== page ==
A1 2004 Unvalidated Input
This article is for the OWASP Top 10 2004
Web applications use input from HTTP requests (and occasionally files) to determine how to respond. Attackers can tamper with any part of an HTTP request, including the url, querystring, headers, cookies, form fields, and hidden fields, to try to bypass the site’s security mechanisms. Common names for common input tampering attacks include: forced browsing, command insertion, cross site scripting, buffer overflows, format string attacks, SQL injection, cookie poisoning, and hidden field manipulation. Each of these attack types is described in more detail later in this paper.
- A4 – Cross Site Scripting Flaws discusses input that contains scripts to be executed on other user’s browsers
- A5 – Buffer Overflows discusses input that has been designed to overwrite program execution space
- A6 – Injection Flaws discusses input that is modified to contain executable commands
Some sites attempt to protect themselves by filtering out malicious input. The problem is that there are so many different ways of encoding information. These encoding formats are not like encryption, since they are trivial to decode. Still, developers often forget to decode all parameters to their simplest form before using them. Parameters must be converted to the simplest form before they are validated, otherwise, malicious input can be masked and it can slip past filters. The process of simplifying these encodings is called “canonicalization.” Since almost all HTTP input can be represented in multiple formats, this technique can be used to obfuscate any attack targeting the vulnerabilities described in this document. This makes filtering very difficult.
A surprising number of web applications use only client-side mechanisms to validate input. Client side validation mechanisms are easily bypassed, leaving the web application without any protection against malicious parameters. Attackers can generate their own HTTP requests using tools as simple as telnet. They do not have to pay attention to anything that the developer intended to happen on the client side. Note that client side validation is a fine idea for performance and usability, but it has no security benefit whatsoever. Server side checks are required to defend against parameter manipulation attacks. Once these are in place, client side checking can also be included to enhance the user experience for legitimate users and/or reduce the amount of invalid traffic to the server.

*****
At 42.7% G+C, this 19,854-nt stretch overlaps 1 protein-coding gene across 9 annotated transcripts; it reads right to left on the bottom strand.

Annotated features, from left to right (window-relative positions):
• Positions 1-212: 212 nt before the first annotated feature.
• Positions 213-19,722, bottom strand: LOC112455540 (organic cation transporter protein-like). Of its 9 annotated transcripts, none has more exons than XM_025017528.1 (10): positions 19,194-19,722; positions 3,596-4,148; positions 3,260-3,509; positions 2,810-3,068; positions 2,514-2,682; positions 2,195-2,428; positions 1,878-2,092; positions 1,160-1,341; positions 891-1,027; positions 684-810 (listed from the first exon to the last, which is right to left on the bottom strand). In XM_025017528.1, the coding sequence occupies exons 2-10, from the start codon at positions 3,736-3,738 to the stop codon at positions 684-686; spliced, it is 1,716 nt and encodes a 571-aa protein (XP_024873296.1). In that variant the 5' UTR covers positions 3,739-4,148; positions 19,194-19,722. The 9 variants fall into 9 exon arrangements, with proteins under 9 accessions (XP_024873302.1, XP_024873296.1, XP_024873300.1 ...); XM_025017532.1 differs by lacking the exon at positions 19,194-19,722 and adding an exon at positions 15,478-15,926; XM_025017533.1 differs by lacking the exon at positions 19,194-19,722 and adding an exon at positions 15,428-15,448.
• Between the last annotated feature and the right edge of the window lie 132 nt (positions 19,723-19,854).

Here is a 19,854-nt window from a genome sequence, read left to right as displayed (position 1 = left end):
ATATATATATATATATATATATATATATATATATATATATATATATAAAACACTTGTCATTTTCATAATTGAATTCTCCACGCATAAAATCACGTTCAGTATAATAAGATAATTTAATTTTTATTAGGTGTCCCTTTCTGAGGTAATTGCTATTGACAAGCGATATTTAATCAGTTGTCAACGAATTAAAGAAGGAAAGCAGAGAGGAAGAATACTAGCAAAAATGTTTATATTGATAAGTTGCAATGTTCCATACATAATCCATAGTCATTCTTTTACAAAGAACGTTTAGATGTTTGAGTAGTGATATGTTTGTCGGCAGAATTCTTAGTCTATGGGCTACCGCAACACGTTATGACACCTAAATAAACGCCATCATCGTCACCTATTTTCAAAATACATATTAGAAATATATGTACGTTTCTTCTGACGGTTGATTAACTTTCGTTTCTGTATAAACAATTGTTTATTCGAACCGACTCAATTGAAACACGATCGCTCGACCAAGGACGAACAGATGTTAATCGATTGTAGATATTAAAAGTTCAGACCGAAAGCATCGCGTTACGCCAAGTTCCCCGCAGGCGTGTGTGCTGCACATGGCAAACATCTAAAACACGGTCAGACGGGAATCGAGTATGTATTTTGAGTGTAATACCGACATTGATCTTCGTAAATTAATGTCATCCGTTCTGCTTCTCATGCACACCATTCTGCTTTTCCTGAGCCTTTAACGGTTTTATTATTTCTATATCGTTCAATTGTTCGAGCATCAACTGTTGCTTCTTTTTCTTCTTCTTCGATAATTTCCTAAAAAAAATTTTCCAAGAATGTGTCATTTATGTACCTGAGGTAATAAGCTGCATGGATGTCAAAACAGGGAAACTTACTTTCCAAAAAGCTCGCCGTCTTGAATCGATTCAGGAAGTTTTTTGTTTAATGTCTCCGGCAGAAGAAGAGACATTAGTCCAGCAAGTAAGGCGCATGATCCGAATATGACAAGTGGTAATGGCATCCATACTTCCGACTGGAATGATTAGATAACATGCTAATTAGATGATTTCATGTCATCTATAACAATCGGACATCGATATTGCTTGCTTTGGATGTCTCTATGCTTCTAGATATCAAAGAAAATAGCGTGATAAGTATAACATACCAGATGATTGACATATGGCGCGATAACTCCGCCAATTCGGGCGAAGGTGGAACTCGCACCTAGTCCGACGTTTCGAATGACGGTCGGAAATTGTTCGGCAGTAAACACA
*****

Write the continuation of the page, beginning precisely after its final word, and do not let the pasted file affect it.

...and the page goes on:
These attacks are becoming increasingly likely as the number of tools that support parameter “fuzzing”, corruption, and brute forcing grows. The impact of using unvalidated input should not be underestimated. A huge number of attacks would become difficult or impossible if developers would simply validate input before using it. Unless a web application has a strong, centralized mechanism for validating all input from HTTP requests (and any other sources), vulnerabilities based on malicious input are very likely to exist.
All web servers, application servers, and web application environments are susceptible to parameter tampering.
Examples and References
- OWASP Guide to Building Secure Web Applications and Web Services, Chapter 8: Data Validation
- modsecurity project (Apache module for HTTP validation) http://www.modsecurity.org
- How to Build an HTTP Request Validation Engine (J2EE validation with Stinger)
- Have Your Cake and Eat it Too (.NET validation)
How to Determine If You Are Vulnerable
Any part of an HTTP request that is used by a web application without being carefully validated is known as a “tainted” parameter. The simplest way to find tainted parameter use is to have a detailed code review, searching for all the calls where information is extracted from an HTTP request. For example, in a J2EE application, these are the methods in the HttpServletRequest class. Then you can follow the code to see where that variable gets used. If the variable is not checked before it is used, there is very likely a problem. In Perl, you should consider using the “taint” (-T) option. It is also possible to find tainted parameter use by using tools like OWASP’s WebScarab. By submitting unexpected values in HTTP requests and viewing the web application’s responses, you can identify places where tainted parameters are used.
How to Protect Yourself
The best way to prevent parameter tampering is to ensure that all parameters are validated before they are used. A centralized component or library is likely to be the most effective, as the code performing the checking should all be in one place. Each parameter should be checked against a strict format that specifies exactly what input will be allowed. “Negative” approaches that involve filtering out certain bad input or approaches that rely on signatures are not likely to be effective and may be difficult to maintain.
Parameters should be validated against a “positive” specification that defines:
- Data type (string, integer, real, etc…)
- Allowed character set
- Minimum and maximum length
- Whether null is allowed
- Whether the parameter is required or not
- Whether duplicates are allowed
- Numeric range
- Specific legal values (enumeration)
- Specific patterns (regular expressions)
A new class of security devices known as web application firewalls can provide some parameter validation services. However, in order for them to be effective, the device must be configured with a strict definition of what is valid for each parameter for your site. This includes properly protecting all types of input from the HTTP request, including URLs, forms, cookies, querystrings, hidden fields, and parameters. The OWASP Filters project is producing reusable components in several languages to help prevent many forms of parameter tampering. The Stinger HTTP request validation engine (stinger.sourceforge.net) was also developed by OWASP for J2EE environments.